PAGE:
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February 10, 2014
Loyola first in state to use new MRI/ultrasound imaging for prostate cancer detection, treatment
MAYWOOD, Il. (Feb. 10, 2014) - Loyola University Medical Center is the first hospital in Illinois to use a new combination MRI-ultrasound imaging system that can result in fewer biopsies and better treatment decisions for prostate cancer patients.
The technology, called UroNav®, fuses images from magnetic resonance imaging (MRI) with ultrasound to create a detailed, three-dimensional view of the prostate. This improved view helps physicians perform biopsies with much higher precision, and increases prostate cancer detection, said Loyola prostate cancer surgeon Gopal Gupta, MD.
“This is revolutionizing how we diagnose prostate cancer and make treatment decisions,” Dr. Gupta said.
When prostate cancer is suspected due to results of a PSA blood test or digital rectal exam, a physician performs a prostate biopsy. This typically involves sticking a needle into 12 different areas of the prostate. But this traditional method can miss a tumor. Consequently, the physician either will falsely conclude the patient does not have cancer, or will perform one or more additional biopsies to find the suspected tumor.
In the new fusion method, the patient undergoes a MRI exam before undergoing a biopsy. The MRI can detect lesions in the prostate that may be cancerous. During the biopsy, the MR image is fused with ultrasound imaging. The system employs GPS-type technology to guide the biopsy needle to the lesions detected by the MRI, leading to significantly fewer needle biopsies.
“Compared with traditional biopsy techniques that randomly sample the prostate, the new technology helps prevent physicians from missing hard-to-find and often aggressive prostate cancers,” Dr. Gupta said. “This potentially will help provide greater certainty regarding the extent and aggressiveness of the disease. And it could enable patients to avoid multiple and unnecessary repeat prostate biopsies.”
Traditional biopsies lack precision, which can lead to either too much treatment or not enough treatment, Dr. Gupta said. For example, if the biopsy fails to identify an aggressive tumor, the patient may be undertreated. Conversely, a patient may undergo surgery or radiation for a tumor that likely would grow too slowly to endanger the patient during his expected lifetime.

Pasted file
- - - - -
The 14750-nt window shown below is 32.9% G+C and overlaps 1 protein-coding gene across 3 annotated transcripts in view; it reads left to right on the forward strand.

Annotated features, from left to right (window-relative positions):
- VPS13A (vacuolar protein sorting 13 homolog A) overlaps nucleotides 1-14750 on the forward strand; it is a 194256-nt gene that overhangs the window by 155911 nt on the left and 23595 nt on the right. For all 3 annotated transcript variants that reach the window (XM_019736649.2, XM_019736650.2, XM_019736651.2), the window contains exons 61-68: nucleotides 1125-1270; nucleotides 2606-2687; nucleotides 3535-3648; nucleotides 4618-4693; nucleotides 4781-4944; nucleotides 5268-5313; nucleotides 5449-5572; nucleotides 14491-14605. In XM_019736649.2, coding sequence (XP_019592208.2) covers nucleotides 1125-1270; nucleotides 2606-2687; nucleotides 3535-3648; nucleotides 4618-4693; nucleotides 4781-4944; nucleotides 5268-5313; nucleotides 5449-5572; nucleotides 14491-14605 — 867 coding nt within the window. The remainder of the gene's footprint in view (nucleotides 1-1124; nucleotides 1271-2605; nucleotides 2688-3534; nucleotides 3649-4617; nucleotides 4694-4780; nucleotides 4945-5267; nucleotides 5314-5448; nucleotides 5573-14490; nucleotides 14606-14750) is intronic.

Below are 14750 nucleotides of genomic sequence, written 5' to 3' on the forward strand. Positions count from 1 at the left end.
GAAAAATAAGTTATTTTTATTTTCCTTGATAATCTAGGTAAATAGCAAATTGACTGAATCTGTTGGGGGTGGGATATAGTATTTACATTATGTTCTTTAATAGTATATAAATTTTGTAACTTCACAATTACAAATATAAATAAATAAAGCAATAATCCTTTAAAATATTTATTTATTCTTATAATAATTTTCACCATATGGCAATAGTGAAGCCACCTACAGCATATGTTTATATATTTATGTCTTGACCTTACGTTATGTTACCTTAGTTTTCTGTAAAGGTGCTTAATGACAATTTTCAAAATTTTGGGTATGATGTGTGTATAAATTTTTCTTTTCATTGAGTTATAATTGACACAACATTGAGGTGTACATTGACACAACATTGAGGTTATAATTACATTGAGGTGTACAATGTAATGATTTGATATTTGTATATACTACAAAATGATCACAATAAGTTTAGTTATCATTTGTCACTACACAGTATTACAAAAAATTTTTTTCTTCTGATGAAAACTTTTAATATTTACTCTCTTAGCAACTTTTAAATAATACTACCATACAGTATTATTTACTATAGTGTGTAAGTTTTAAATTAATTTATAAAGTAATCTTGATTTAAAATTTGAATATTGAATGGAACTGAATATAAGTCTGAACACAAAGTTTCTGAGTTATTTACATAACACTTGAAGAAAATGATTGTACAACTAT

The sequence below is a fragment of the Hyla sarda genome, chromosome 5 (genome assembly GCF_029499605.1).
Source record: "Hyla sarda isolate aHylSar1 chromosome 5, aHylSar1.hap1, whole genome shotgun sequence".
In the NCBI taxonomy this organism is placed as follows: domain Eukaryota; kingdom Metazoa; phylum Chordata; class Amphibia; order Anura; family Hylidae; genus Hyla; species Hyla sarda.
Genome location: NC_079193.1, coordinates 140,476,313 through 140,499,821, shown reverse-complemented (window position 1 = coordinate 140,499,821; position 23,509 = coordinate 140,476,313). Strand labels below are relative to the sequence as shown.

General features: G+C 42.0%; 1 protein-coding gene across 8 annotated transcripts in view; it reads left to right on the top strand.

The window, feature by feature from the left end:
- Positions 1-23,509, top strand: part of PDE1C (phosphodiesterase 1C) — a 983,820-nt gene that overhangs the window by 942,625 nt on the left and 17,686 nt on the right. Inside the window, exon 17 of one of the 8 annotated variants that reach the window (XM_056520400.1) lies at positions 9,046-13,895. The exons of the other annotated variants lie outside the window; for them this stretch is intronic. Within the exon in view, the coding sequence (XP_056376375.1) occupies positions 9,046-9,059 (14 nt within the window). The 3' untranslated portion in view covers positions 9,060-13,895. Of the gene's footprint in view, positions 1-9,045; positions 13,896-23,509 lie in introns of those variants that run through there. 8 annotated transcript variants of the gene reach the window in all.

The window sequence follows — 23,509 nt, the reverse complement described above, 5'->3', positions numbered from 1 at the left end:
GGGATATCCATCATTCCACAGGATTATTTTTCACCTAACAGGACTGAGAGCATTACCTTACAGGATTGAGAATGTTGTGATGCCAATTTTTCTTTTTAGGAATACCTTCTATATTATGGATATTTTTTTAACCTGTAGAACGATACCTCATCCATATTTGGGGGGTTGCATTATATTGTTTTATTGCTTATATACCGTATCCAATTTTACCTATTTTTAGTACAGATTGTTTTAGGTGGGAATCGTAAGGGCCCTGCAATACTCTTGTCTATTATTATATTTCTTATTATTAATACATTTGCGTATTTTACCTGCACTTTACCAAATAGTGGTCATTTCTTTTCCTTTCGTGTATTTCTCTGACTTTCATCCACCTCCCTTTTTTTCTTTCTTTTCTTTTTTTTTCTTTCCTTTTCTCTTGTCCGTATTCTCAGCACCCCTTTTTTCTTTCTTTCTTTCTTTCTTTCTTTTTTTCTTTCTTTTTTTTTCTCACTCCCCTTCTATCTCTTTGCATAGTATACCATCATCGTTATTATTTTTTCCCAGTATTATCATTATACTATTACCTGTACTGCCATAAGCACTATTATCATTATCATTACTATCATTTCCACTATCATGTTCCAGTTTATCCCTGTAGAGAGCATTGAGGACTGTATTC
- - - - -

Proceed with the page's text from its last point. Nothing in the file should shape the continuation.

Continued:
Biopsies guided by MRI/ultrasound fusion will enable physicians and patients to opt for active surveillance, when appropriate. Under active surveillance, the patient waits on having surgery or radiation and instead undergoes periodic digital rectal exams, PSA tests and ultrasounds to see whether the cancer is growing.
MRI/ultrasound fusion “is the next generation of MRI evaluation in the fight against prostate cancer,” said Loyola radiologist Ari Goldberg, MD, PhD.
MRI/ultrasound fusion is among the “hottest clinical procedures” in imaging, according to AuntMinnie.com, the respected medical imaging website. Other examples of the latest imaging technologies include molecular breast imaging, PET scans for Alzheimer’s disease and CT screening for lung cancer. Every one of these new imaging techniques already is offered at Loyola University Health System, or will be soon.
“These leading-edge imaging technologies will improve patient care by enabling physicians to detect and characterize abnormalities at the earliest possible stages,” said Scott Mirowitz, MD, chair of Loyola’s Department of Radiology. “The techniques also will give physicians better insight into whether, for example, a cancer has spread, and how effective a treatment has been.”
Loyola University Health System (LUHS) is a member of Trinity Health. Based in the western suburbs of Chicago, LUHS is a quaternary care system with a 61-acre main medical center campus, the 36-acre Gottlieb Memorial Hospital campus and more than 30 primary and specialty care facilities in Cook, Will and DuPage counties. The medical center campus is conveniently located in Maywood, 13 miles west of the Chicago Loop and 8 miles east of Oak Brook, Ill. The heart of the medical center campus is a 559-licensed-bed hospital that houses a Level 1 Trauma Center, a Burn Center and the Ronald McDonald® Children's Hospital of Loyola University Medical Center. Also on campus are the Cardinal Bernardin Cancer Center, Loyola Outpatient Center, Center for Heart & Vascular Medicine and Loyola Oral Health Center as well as the LUC Stritch School of Medicine, the LUC Marcella Niehoff School of Nursing and the Loyola Center for Fitness. Loyola's Gottlieb campus in Melrose Park includes the 255-licensed-bed community hospital, the Professional Office Building housing 150 private practice clinics, the Adult Day Care, the Gottlieb Center for Fitness, Loyola Center for Metabolic Surgery and Bariatric Care and the Loyola Cancer Care & Research at the Marjorie G. Weinberg Cancer Center at Melrose Park.